A New Installment, and an Outrageous Lie

Today we post the first part of “The Story Unravels,” the epilogue to Chapter 4's “Ponzi Scheme of Torture.” This first section follows Jose Padilla's case as it made its way through the courts; the final part, which we will publish next week, takes a similar look at the Binyam Mohamed and Abu Zubaydah cases.

One of the more depressing of the many extremely depressing aspects of writing this chapter has been to see how the “dirty bomb plot” at the center of this “Ponzi scheme,” a plot that had no life outside the torture chambers, persists in arguments supporting or justifying torture.

I came across an especially pernicious example of this just about an hour ago, when I was reading through one of the documents released in connection with Justice Department's Office of Professional Responsibility's (OPR) Report on whether the authors of the torture memos violated standards of professional ethics. The document is memo-signer and now Federal Judge Jay S. Bybee's first Response to the OPR's draft report, which Bybee's attorneys forwarded to the OPR on May 4, 2009.

Among the flaws the OPR highlighted in the August 1, 2002 John Yoo-authored “Bybee memo” (PDF) was the suggestion that a CIA interrogator accused of torture could mount a “necessity defense.” “A thorough, objective, and candid discussion of the necessity defense in the context of the CIA interrogation program would have included an element-by-element analysis of how the defense would be applied to a government interrogator accused of violating the torture statute,” the OPR noted on page 211, adding in a footnote on the following page:

The Bybee Memo, in Part IV (International Decisions) briefly alluded to the “ticking time bomb” scenario....As noted above, in their OPR interviews, Bybee and Yoo both referred to the ticking time bomb hypothetical as support for their analysis of the necessity defense.

The ticking time bomb scenario is frequently advanced as moral or philosophical justification for interrogation by torture. However, other scholars have argued that the scenario is based on unrealistic assumptions and has little, if any, relevance to intelligence gathering in the real world. Reliance upon the scenario has been criticized because it assumes, among other things: (1) that a specific plot to attack exists; (2) that it will happen within hours or minutes; (3) that it will kill many people; (4) that the person in custody is known with absolute certainty to be a perpetrator of the attack; (5) that he has information that will prevent the attack; (6) that torture will produce immediate, truthful information that will prevent the attack; (7) that no other means will produce the information in time; and (8) that no other action could be taken to avoid the harm.

To our knowledge, none of the information presented to OLC about Abu Zubaydah, KSM, Al-Nashiri, or the other detainees subjected to EITs approached the level of imminence and certainty associated with the “ticking time bomb” scenario. Although the OLC attorneys had good reasons to believe that the detainees possessed valuable intelligence about terrorist operations in general, there is no indication that they had any basis to believe the CIA had specific information about terrorist operations that were underway, or that posed immediate threats.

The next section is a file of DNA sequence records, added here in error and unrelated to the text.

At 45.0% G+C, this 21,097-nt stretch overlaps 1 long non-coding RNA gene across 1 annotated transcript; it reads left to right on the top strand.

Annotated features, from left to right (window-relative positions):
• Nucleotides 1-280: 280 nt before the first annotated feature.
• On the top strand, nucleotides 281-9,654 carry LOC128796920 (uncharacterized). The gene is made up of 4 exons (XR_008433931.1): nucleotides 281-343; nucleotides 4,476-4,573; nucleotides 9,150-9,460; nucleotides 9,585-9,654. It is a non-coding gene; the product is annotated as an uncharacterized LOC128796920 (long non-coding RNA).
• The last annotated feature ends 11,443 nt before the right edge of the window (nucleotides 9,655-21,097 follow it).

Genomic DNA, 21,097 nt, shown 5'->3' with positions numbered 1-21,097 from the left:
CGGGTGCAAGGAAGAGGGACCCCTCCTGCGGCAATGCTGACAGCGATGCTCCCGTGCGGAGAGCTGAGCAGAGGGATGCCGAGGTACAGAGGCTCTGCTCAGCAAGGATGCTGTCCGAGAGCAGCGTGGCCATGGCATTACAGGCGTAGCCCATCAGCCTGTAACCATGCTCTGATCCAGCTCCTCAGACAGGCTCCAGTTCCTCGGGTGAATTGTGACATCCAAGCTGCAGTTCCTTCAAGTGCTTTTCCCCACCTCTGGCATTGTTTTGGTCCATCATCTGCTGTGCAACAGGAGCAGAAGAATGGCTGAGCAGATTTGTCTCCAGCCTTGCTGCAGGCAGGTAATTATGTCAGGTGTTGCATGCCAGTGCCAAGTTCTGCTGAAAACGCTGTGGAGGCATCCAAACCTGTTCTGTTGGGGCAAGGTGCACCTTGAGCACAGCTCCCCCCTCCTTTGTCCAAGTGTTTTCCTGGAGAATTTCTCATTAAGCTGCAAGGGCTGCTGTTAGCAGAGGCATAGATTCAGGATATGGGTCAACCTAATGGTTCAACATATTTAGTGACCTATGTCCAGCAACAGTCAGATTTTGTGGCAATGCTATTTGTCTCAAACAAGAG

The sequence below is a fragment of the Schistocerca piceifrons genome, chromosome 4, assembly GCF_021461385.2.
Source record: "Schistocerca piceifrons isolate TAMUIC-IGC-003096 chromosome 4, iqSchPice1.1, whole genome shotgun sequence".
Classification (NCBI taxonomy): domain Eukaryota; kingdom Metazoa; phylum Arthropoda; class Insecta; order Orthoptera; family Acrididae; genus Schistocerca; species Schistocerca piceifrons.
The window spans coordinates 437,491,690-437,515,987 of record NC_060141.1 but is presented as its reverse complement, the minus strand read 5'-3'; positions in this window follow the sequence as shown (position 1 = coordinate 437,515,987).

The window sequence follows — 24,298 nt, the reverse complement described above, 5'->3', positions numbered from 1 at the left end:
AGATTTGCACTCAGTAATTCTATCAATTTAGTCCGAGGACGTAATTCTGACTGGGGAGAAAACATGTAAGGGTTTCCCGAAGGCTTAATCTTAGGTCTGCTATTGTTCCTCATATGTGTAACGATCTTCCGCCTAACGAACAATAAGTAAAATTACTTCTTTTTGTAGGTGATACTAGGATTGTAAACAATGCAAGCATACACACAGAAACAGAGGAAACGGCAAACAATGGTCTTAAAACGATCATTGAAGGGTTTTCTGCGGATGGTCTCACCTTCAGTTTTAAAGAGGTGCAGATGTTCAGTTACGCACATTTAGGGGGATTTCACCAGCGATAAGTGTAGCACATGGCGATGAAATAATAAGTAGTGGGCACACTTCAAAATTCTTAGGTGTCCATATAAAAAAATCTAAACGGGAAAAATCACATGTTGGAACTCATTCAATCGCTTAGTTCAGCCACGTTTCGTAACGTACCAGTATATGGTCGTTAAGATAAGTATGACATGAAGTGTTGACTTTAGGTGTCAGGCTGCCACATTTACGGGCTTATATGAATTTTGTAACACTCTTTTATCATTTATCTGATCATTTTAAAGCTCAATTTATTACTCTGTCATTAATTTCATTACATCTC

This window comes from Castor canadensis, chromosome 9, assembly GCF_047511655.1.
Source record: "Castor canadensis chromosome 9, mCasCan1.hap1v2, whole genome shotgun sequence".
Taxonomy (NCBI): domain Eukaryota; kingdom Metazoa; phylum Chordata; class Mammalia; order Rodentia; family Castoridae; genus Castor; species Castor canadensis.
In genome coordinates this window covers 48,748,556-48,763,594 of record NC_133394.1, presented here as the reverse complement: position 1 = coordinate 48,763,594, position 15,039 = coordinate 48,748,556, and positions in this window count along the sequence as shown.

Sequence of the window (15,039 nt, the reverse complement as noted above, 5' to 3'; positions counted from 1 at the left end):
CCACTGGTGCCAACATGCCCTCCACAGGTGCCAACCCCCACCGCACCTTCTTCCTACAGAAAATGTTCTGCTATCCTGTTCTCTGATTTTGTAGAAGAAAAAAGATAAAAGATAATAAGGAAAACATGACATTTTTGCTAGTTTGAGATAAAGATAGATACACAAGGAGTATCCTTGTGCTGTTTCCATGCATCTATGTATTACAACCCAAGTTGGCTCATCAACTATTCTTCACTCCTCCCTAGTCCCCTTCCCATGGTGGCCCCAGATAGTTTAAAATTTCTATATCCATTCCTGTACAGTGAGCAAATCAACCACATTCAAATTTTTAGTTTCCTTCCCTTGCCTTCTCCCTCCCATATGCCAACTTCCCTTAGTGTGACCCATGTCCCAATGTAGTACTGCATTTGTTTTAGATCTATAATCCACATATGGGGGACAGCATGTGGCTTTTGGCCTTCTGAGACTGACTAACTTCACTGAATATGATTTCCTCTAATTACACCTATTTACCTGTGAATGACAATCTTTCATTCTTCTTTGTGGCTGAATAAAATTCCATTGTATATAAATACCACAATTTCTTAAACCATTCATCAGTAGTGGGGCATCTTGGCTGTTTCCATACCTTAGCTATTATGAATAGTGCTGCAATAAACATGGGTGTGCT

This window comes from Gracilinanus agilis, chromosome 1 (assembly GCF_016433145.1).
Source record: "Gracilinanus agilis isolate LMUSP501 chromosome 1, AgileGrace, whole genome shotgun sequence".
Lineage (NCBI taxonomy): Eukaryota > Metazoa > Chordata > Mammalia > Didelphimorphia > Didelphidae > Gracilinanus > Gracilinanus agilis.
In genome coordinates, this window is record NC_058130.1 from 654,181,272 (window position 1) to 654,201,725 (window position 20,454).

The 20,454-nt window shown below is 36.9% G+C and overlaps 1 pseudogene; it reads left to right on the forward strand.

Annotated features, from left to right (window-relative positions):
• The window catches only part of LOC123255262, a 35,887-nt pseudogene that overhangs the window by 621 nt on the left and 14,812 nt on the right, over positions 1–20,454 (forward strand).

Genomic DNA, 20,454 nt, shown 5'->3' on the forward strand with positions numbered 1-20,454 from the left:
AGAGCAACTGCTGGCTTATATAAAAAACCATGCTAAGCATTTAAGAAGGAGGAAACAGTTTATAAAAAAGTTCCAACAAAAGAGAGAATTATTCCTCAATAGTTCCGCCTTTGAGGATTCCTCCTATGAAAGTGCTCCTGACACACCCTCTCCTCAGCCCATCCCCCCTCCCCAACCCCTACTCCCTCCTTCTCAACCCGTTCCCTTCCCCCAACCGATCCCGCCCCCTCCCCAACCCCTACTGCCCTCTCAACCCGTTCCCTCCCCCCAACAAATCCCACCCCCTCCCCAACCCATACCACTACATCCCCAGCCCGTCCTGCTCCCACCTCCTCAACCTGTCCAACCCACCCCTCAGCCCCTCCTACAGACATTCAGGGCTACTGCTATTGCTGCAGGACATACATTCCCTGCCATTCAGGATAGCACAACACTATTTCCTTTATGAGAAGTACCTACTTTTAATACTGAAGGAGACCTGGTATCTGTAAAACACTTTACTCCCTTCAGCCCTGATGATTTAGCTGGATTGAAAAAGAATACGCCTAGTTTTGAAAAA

Moreover, any reliance upon the “ticking time bomb” scenario to satisfy the imminence prong of the necessity defense would be unwarranted in this instance, as the EITs under consideration were not expected or intended to produce immediate results. Rather, the goal of the CIA interrogation program was to condition the detainee gradually in order to break down his resistance to interrogation. (Citations omitted)

It is in responding to this criticism that Bybee trots out the “dirty bomb plot.”

OPR states that the Memo should have discussed a real world situation in which a defendant could prove that he reasonably anticipated that torture would produce information directly responsible for preventing an immediate impending attack. (75)

Indeed, the OLC attorneys working on the 2002 Memo had been briefed on the apprehension of Jose Padilla on May 8, 2002. Padilla was believed to have built and planted a dirty bomb--a radiological weapon which combines radioactive material with conventional explosives--in New York City. It is easy for OPR, seven years removed from the horror of 9/11 to scoff at the notion of a ticking time bomb scenario, but the context in which these memos were written simply cannot be forgotten. (75, fn 46, emphasis added)

It is of course impossible that anyone in the administration believed Padilla had built and planted a dirty bomb in New York : he was arrested at Chicago 's O'Hare airport on arrival from Zurich after spending four years overseas. As we saw in Chapter 4, Ashcroft's first announcement of the arrest did claim that “We have captured a known terrorist who was exploring a plan to build and explode a radiological dispersion device, or ‘dirty bomb,' in the United States,” but by the next day administration officials were even running away from that, sheepishly acknowledging, as Deputy Secretary of Defense Paul Wolfowitz put it, “I don't think there was actually a plot beyond some fairly loose talk and his coming in here obviously to plan further deeds.”

The OPR is right: using the ticking time bomb scenario to justify torture is factually suspect and legally dubious. That Bybee tries to use the scenario now to justify the flawed conclusions of the memos he signed is depressing, if not surprising. But for him to claim that it was the Padilla case that presented such a scenario is a simple, outrageous lie.

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